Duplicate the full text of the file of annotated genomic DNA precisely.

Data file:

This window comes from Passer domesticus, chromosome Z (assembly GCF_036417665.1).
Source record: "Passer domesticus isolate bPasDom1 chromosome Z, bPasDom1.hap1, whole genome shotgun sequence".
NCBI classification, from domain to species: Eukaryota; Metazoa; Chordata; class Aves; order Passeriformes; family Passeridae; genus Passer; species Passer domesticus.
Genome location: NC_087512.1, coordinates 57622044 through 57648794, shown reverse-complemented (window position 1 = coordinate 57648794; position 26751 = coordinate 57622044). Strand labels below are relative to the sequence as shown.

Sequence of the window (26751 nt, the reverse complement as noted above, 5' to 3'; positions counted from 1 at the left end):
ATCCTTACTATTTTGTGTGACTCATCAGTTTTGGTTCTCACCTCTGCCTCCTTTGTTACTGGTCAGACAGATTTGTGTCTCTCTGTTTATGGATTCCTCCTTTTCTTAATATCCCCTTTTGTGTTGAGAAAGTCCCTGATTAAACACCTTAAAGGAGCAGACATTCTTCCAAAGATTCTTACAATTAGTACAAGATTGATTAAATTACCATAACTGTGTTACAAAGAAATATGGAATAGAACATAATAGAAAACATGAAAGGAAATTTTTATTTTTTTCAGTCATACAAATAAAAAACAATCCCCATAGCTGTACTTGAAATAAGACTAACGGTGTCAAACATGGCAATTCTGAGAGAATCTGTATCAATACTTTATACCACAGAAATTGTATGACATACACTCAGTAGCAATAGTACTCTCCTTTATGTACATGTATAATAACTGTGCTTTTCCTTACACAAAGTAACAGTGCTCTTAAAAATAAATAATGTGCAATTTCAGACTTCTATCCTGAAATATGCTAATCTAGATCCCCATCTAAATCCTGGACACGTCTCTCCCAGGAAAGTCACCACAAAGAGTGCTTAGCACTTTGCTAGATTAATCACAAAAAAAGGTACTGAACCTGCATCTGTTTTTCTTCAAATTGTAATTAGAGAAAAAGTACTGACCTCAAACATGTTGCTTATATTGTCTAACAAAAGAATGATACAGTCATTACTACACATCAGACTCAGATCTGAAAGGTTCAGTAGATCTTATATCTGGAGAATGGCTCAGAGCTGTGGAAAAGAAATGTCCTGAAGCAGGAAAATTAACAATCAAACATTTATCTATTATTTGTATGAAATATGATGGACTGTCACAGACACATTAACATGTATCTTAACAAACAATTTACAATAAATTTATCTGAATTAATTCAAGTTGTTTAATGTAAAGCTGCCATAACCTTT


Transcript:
This window comes from Passer domesticus, chromosome Z (assembly GCF_036417665.1).
Source record: "Passer domesticus isolate bPasDom1 chromosome Z, bPasDom1.hap1, whole genome shotgun sequence".
NCBI classification, from domain to species: Eukaryota; Metazoa; Chordata; class Aves; order Passeriformes; family Passeridae; genus Passer; species Passer domesticus.
Genome location: NC_087512.1, coordinates 57622044 through 57648794, shown reverse-complemented (window position 1 = coordinate 57648794; position 26751 = coordinate 57622044). Strand labels below are relative to the sequence as shown.

Sequence of the window (26751 nt, the reverse complement as noted above, 5' to 3'; positions counted from 1 at the left end):
ATCCTTACTATTTTGTGTGACTCATCAGTTTTGGTTCTCACCTCTGCCTCCTTTGTTACTGGTCAGACAGATTTGTGTCTCTCTGTTTATGGATTCCTCCTTTTCTTAATATCCCCTTTTGTGTTGAGAAAGTCCCTGATTAAACACCTTAAAGGAGCAGACATTCTTCCAAAGATTCTTACAATTAGTACAAGATTGATTAAATTACCATAACTGTGTTACAAAGAAATATGGAATAGAACATAATAGAAAACATGAAAGGAAATTTTTATTTTTTTCAGTCATACAAATAAAAAACAATCCCCATAGCTGTACTTGAAATAAGACTAACGGTGTCAAACATGGCAATTCTGAGAGAATCTGTATCAATACTTTATACCACAGAAATTGTATGACATACACTCAGTAGCAATAGTACTCTCCTTTATGTACATGTATAATAACTGTGCTTTTCCTTACACAAAGTAACAGTGCTCTTAAAAATAAATAATGTGCAATTTCAGACTTCTATCCTGAAATATGCTAATCTAGATCCCCATCTAAATCCTGGACACGTCTCTCCCAGGAAAGTCACCACAAAGAGTGCTTAGCACTTTGCTAGATTAATCACAAAAAAAGGTACTGAACCTGCATCTGTTTTTCTTCAAATTGTAATTAGAGAAAAAGTACTGACCTCAAACATGTTGCTTATATTGTCTAACAAAAGAATGATACAGTCATTACTACACATCAGACTCAGATCTGAAAGGTTCAGTAGATCTTATATCTGGAGAATGGCTCAGAGCTGTGGAAAAGAAATGTCCTGAAGCAGGAAAATTAACAATCAAACATTTATCTATTATTTGTATGAAATATGATGGACTGTCACAGACACATTAACATGTATCTTAACAAACAATTTACAATAAATTTATCTGAATTAATTCAAGTTGTTTAATGTAAAGCTGCCATAACCTTT